This fear of the arbitrary use of immigration laws is only reinforced when you have a high-ranking ICE official telling law enforcement, “If you don’t have enough evidence to charge someone criminally but you think he’s illegal, we can make him disappear.” This is a quote from James Pendergraph, the former executive director of the ICE Office of State and Local Coordination, who was speaking in 2008 to the Police Foundation’s national conference on immigration issues.

My main criticism of Secure Communities is that it casts too wide a net and scoops up the fingerprints of everyone not born in the United States whether or not they pose a criminal risk. My department has consistently reported felons to ICE for more than a decade, and ICE typically picks up close to 1,000 people from the San Francisco County Jail each year. But I don’t think people should be deported for a traffic ticket or for operating a tamale cart in the Mission.

For these reasons, I have repeatedly asked ICE to allow the San Francisco Sheriff’s Department to opt out of Secure Communities. ICE has not been forthright or truthful in its responses. First, ICE officials said a local community could “opt out” and even prescribed a procedure. When it became clear that San Francisco, Santa Clara and other jurisdictions were interested in opting out, the ICE officials then reversed course and declared that no one could opt out. ICE also refuses to inform local authorities if the agency has released back into the community those previously arrested.

It is vitally important for San Francisco law enforcement to create a bond of trust with all the city’s residents. After all, a majority of San Franciscans are of either Asian or Hispanic descent. This is why I testified in support of the TRUST Act (AB1081, authored by Assemblyman Tom Ammiano, D-San Francisco) in Sacramento last week. This legislation would allow local jurisdictions to choose to not participate in Secure Communities by modifying California’s Secure Communities agreement with ICE. Local jurisdictions cannot and should not be lied to and coerced into doing the work of the federal government. Let the feds enforce national immigration laws and leave local law enforcement out of it.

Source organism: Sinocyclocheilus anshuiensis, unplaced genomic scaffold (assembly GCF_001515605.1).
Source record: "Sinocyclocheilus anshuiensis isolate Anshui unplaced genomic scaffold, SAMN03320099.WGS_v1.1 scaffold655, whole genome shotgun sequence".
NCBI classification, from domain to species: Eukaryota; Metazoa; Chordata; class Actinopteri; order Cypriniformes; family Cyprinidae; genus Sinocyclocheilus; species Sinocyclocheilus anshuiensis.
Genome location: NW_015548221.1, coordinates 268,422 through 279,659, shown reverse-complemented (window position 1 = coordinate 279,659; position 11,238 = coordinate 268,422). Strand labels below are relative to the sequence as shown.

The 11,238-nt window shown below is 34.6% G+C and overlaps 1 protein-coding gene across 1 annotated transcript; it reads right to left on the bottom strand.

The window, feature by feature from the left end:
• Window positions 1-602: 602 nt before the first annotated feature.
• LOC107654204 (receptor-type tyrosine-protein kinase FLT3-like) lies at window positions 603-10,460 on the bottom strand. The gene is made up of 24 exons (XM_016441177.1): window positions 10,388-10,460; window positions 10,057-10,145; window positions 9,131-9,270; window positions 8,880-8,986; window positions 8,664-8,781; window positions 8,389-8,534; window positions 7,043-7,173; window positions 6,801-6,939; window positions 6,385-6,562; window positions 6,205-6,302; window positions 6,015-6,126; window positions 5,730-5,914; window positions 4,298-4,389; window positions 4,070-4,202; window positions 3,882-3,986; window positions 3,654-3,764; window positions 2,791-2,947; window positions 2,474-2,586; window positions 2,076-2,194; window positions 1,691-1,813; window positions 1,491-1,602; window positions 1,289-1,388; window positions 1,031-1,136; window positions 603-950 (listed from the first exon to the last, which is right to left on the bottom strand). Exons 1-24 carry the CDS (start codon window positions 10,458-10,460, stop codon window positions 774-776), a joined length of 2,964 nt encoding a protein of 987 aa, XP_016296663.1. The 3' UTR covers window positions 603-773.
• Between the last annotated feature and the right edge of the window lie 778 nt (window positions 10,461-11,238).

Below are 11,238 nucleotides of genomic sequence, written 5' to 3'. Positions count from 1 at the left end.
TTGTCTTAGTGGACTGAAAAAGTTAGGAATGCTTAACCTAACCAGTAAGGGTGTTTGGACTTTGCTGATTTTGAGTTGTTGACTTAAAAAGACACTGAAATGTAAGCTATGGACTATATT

Michael Hennessey is the sheriff of San Francisco. To comment, go to

This article appeared on page F – 7 of the San Francisco Chronicle

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May 4, 2011

5/3 – (VIDEO) – Boycotts Of Georgia Already Under Way – Atlanta News Story – WGCL Atlanta

Boycotts Of Georgia Already Under Way – Atlanta News Story – WGCL Atlanta.

Group Cancels Convention In Atlanta

POSTED: 4:48 pm EDT May 3, 2011
UPDATED: 7:59 am EDT May 4, 2011

Watch Now The controversial bill passed this legislative session has not been signed by Gov. Nathan Deal, but groups are already moving forward on threats to boycott Georgia.

The executive director for the U.S. Human Rights Network told CBS Atlanta News it had a convention planned in Atlanta for Dec. 10, but not anymore.

“As a consequence of the legislation, the governor appears ready to sign, we are compelled to have to pull our convention, our meeting, from the state,” Ajamu Baraka said. “We expect it will have a ripple effect. If there are companies that come to this state to Atlanta, they can expect to have active pickets at their events. We have no other choice.”

CBS Atlanta News spoke to some residents who think massive boycotts are wrong.

“The economy is bad enough as it is. We don’t need people boycotting the little,” said resident Vanessa Hinkle.

“I think you are hurting your own city. I understand the immigration bill, how people may feel about it, but you are hurting your own city. You are taking money away from your own city,” said resident Antonio Taylor.

Arizona passed similar legislation last year. Since that time the state has come under fire for what opponents of the bill call racially motivated legislation. According to the Arizona Chamber of Commerce, the state has lost an estimated $150 million in revenue due to boycotts. $90 million of that has been lost in Phoenix alone.

“The governor’s office has estimated it costs the state of Georgia upwards of $2 billion a year in revenue because of illegal immigrants in the state,” said reporter Mike Paluska. “Why would you want to cost other businesses in the state even more money on top of what the governor says is already going out?”

“We don’t accept those numbers,” said Baraka. “In fact, we believe Georgia will lose money because of this immigration bill.

But I think that is a question for the governor and those legislators, something they should think about. Basically, they will be providing harm to some of those workers and we regret that. But, we have no other choice at this point. This is just the beginning of the process. There will be a significant consequence for playing with the lives of immigrants here in Georgia.”

“They should be turned away; that will make a path for our kids and the people unemployed here,” said Taylor. “If they are over here illegally, I think you should turn them away because they are rightfully taking jobs away from people here who need to work.”

Deal’s office said he will sign the bill into law in mid-May.